There is a national conversation today about energy prices, whether for heating our homes or filling our gas tanks. Prices are going up, in some places resulting in over 50% increases in energy costs. The burden of these bill increases and uncertainty disproportionately impacts low- and moderate-income families. Because driving to work and keeping our homes warm are not discretionary expenses, bill increases represent real hardship for millions of American families.
Policymakers should immediately address the current bill hardships American households are facing because of spiking fossil fuel prices. They also have an opportunity to get at the root cause of this repeating pattern by passing the electrification measures in the Build Back Better Act. Transitioning American households to efficient electric machines in their basements, garages and driveways will give American families the energy bill security they need and deserve.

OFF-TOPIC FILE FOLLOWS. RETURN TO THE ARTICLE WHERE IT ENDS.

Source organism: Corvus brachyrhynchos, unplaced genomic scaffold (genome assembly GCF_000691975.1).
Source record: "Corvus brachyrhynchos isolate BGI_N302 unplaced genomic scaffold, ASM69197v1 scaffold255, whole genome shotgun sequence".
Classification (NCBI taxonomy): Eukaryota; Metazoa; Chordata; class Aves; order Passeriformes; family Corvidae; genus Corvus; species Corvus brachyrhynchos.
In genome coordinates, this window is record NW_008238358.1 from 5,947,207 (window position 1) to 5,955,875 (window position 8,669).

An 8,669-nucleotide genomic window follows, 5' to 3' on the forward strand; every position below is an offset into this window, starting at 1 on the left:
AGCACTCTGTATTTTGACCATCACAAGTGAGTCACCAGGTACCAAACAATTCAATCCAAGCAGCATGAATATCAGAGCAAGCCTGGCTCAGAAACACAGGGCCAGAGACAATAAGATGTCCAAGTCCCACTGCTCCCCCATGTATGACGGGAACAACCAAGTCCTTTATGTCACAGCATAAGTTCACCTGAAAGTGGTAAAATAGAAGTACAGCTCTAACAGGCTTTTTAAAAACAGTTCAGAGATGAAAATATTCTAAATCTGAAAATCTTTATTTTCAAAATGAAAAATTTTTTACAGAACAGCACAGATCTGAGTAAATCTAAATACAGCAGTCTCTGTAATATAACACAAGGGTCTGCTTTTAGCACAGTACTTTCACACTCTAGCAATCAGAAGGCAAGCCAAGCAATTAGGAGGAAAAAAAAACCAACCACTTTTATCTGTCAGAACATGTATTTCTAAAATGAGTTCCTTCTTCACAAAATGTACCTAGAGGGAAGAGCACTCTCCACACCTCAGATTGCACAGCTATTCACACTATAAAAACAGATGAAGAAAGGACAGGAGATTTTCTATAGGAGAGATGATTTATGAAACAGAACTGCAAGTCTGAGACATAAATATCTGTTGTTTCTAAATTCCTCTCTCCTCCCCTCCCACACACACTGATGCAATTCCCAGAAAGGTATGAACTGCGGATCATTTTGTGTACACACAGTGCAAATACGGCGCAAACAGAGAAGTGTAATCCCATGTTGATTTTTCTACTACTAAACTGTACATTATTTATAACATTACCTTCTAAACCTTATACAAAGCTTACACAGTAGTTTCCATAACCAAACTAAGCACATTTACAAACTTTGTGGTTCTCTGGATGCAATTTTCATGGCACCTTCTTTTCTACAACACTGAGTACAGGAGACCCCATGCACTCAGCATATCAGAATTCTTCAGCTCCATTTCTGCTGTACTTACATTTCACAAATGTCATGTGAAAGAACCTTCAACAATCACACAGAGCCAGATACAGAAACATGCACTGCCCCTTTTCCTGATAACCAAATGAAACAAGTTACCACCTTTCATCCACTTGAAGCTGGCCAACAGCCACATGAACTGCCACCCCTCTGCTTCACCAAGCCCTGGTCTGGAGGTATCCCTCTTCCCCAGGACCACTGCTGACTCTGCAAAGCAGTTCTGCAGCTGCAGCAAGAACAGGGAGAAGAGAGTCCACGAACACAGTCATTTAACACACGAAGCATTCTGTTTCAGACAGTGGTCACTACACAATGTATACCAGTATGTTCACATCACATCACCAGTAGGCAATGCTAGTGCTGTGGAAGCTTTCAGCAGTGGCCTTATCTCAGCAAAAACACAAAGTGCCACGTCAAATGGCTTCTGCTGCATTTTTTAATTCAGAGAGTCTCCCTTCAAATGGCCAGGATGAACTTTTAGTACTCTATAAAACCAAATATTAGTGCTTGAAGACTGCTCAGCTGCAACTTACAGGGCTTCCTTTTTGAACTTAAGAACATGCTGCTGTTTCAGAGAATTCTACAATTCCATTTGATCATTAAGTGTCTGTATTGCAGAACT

- Households using natural gas for heat should expect to pay $161 more than last year over the heating season, and households using propane and fuel oil should expect to pay over $500 more. Meanwhile, households with electric heat pumps can only expect to pay $21 more– just 13% of the cost increase gas heated homes will face.
- Over the past two decades, modern electric heat pumps would have supplied 38% lower bill volatility than fossil fuels for home heating, and electric vehicles would have cut driving bill volatility by 88%.
- Compared to last year, average monthly driving costs are expected to be $118 higher for households driving gasoline vehicles, while only $4 higher for those with electric vehicles.